And even if you haven’t read the novels, he basically produces/directs his own movies, so the gist of the story is there. And personally, I think one can compare Nicholas Sparks to the oil companies that exploit our environment and make money off of that without counting the damage he’s creating. Not trying to sound like a moralistic person here, just trying to preserve soundness of mind. In the end, for all his aspirations, he’s simply built a franchise in the realm of romance by cloning predictable plots, “soft porn,” stark Whiteness, and melodrama–and no matter how much he tries to squirm off that label, his books will always be under the romance section at Barnes & Noble for all eternity. Basically that’s how I stumbled upon your blog, and your reviews are great.

  42. Dios mio you’re hilarious!

    For the first time EVER (yes; late bloomer to Sparky because I have shite to do line raise 2 SPED kids) I watched “The Notebook” and…


    It was good but not enough to take the book version to my autistic son’s football practice….ESPECIALLY after googling him to see other books when I happened upon a page that describes him as one of the rudest people to his fans.

    I wonder if Sparky is channelling Melvin Udall from “As Good As It Gets…” re: His writing ESPECIALLY for the ‘”fairer” audience:

    “I think of a man…and take away reason and accountability.”

    SMH, mm mmmm! I’ll read ‘Twilight’ before I waste my time on someone who metaphorically bites the hands that feed him as it were…


  43. Thank you Book-Club-Babe, I could not have said it better! If it’s a Nicholas Sparks movie, I know how the plot will go and frankly, it’s not a plot I enjoy. There are so many gutsy writers to read, one that contrives scenes and pokes at emotions leaves me cold. Thank you for the background on Nicholas Sparks and your reasons for your loathing. If only film makers would read your blog, we could look forward to better movies!

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  47. I completely agree with your rant! I’ve only read “The Last Song” cause I wanted to see what the buzz was about and it was extremely hard for me to finish half of the book (I then proceeded to sell it online, it definitely wasn’t worth the 16 euros). Everyone’s so far up his ass I just can’t relate, but you summed it up pretty well. Middle-class white people falling in love, a fatal obstacle and a sappy ending: basically all of his novels. Thank you for your post (and I’m sorry for any typo, English is not my first language), will definitely keep up with your blog!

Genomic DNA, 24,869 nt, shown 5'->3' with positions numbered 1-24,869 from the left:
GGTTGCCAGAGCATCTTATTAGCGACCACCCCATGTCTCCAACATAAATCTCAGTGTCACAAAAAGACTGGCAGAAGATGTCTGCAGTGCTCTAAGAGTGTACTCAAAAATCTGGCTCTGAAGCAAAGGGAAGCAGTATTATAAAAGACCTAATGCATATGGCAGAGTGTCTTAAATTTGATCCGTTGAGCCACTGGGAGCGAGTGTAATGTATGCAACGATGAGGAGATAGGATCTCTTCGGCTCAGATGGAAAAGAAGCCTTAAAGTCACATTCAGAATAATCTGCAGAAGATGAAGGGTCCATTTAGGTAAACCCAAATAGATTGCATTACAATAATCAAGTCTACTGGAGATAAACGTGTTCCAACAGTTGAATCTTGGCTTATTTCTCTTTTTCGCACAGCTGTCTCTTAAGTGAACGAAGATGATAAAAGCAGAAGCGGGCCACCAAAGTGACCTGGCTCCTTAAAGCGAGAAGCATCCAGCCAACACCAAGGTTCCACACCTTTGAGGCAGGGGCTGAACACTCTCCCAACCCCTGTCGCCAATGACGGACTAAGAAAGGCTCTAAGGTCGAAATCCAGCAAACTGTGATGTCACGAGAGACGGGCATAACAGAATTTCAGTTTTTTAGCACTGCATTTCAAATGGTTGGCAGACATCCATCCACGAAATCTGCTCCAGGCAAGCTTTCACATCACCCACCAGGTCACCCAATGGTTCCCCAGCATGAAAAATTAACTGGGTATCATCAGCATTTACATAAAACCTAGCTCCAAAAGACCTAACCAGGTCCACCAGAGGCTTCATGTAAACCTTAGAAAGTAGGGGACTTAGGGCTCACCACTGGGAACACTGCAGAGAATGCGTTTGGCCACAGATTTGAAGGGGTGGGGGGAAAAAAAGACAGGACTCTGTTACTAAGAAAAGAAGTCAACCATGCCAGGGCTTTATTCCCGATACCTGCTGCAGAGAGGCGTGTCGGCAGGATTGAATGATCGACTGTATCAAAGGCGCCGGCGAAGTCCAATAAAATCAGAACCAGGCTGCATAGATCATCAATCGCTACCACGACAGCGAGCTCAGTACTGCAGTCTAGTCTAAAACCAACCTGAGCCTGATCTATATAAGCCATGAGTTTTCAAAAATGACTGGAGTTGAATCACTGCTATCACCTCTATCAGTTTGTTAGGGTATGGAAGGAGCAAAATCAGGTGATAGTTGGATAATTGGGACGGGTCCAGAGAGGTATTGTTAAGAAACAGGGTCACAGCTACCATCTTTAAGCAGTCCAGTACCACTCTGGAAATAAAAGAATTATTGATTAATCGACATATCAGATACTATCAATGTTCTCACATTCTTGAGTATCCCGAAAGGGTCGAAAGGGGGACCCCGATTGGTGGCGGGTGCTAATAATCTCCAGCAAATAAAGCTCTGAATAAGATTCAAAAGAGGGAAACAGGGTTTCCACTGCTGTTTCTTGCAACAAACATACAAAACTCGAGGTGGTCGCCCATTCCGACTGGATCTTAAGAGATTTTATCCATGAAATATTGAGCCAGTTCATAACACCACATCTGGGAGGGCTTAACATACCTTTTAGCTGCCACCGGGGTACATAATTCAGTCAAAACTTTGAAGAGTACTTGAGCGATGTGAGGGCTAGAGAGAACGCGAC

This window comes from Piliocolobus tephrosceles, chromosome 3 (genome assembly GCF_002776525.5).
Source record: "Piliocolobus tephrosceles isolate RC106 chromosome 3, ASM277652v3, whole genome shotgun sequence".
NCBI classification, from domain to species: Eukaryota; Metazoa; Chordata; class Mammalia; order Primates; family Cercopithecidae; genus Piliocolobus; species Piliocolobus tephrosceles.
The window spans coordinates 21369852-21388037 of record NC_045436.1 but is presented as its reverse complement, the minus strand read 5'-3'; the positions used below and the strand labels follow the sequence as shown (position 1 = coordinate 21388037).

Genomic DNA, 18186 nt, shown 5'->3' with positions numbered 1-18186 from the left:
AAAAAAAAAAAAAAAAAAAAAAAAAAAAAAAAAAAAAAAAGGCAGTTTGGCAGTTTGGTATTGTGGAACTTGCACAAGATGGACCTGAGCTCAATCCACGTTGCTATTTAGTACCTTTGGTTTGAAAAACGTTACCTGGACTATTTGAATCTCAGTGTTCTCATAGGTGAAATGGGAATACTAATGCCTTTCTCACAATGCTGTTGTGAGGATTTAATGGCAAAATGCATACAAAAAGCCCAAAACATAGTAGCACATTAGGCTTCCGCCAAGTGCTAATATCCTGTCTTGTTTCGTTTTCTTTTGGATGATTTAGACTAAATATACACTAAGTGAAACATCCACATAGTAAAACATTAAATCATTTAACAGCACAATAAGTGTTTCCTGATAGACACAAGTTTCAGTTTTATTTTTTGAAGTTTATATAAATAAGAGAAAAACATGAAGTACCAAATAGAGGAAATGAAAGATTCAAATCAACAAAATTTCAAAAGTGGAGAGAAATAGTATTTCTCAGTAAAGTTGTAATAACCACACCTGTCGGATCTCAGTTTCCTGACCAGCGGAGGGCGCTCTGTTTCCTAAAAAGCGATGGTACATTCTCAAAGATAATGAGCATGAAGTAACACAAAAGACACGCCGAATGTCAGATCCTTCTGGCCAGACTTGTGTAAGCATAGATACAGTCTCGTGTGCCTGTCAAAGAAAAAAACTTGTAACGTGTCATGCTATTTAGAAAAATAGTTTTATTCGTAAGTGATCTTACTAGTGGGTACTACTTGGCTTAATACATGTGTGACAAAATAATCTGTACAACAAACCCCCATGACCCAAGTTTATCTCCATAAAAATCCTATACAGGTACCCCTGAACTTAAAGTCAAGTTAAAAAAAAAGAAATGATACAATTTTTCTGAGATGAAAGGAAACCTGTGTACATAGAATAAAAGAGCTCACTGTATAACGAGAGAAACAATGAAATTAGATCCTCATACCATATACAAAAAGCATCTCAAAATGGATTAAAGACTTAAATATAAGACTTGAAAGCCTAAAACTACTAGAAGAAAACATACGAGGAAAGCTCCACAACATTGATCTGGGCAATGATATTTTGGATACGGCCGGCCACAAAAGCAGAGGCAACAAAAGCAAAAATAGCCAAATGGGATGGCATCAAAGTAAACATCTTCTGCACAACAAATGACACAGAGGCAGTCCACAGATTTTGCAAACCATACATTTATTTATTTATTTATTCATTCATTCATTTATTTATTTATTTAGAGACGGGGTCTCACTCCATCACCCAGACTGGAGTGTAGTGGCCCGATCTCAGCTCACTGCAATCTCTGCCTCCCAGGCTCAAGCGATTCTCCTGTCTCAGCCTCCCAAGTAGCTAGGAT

48. I know I’m replying 3 years later, but I was thinking about all these authors that have made it big and I don’t understand it! I did read some of Nicholas Sparks. One novel was so flat, the characters so dull and lifeless that when I found out who Nicholas was I was shocked. So I tried another book The Best Of Me which should be retitled The Most Disturbing of Me. It did suck me in and I felt I was there with the characters, I couldn’t stop reading, however, it WAS cheesy as hell, loaded with drama or melodrama (is there a difference) and disturbing. I had to do some therapy around it for weeks. All his books have disturbing stuff, brain tumors, death. Super drama…how can this man say he is just a magician of emotion? Anyway, I had a few hearty laughs at this blog. Thanks for the comic relief.

  49. Err, I must be among ten male readers of a million readers of Nicholas Sparks 😀 As a result of a huge crush on a young(ish) Asian woman, a big fan of Nicholas Sparks books, I wanted to find out what the fuss is all about.

    After reading Message in a Bottle, The Notebook, Nights in Rodanthe and The Choice (yes, I finished all four!), I still don’t get it. Never before in my life have I read anything so predictable – after 20 or 30 pages into any of Sparks’ novels, you more or less know what is going to happen, and how the book is going to end. How f*cking boring is that?

    Sparks may well be an a-hole as a person but I don’t really care; I’m not one to judge a book by its covers 🙂 There are and have been some great artists who are/have been dicks in their personal lives. It’s their art, their accomplishments, that make all the difference. Sadly, there is no literary art to talk about in connection with Sparks’ novels – there’s only a very simple, formulaic and predictable story line with some of the most awful romantic clichés and sleazy lines you could come to think about. His brilliance lies in understanding what (apparently) a majority of women all over the world loves to read, and turning that into a winning literary formula. I’ve never read Danielle Steel or what-not similar female romance writers there are out there, but I cannot imagine N. Sparks being any different from them, apart from the fact that he has a penis.

    What amazes me the most is how Sparks can capture now and again the minds of millions and millions of female readers (and the ten males who probably were somehow forced to read his stuff) with that utterly nonsensical cliché-filled romantic fluff. I always thought women were the more clever sex 😀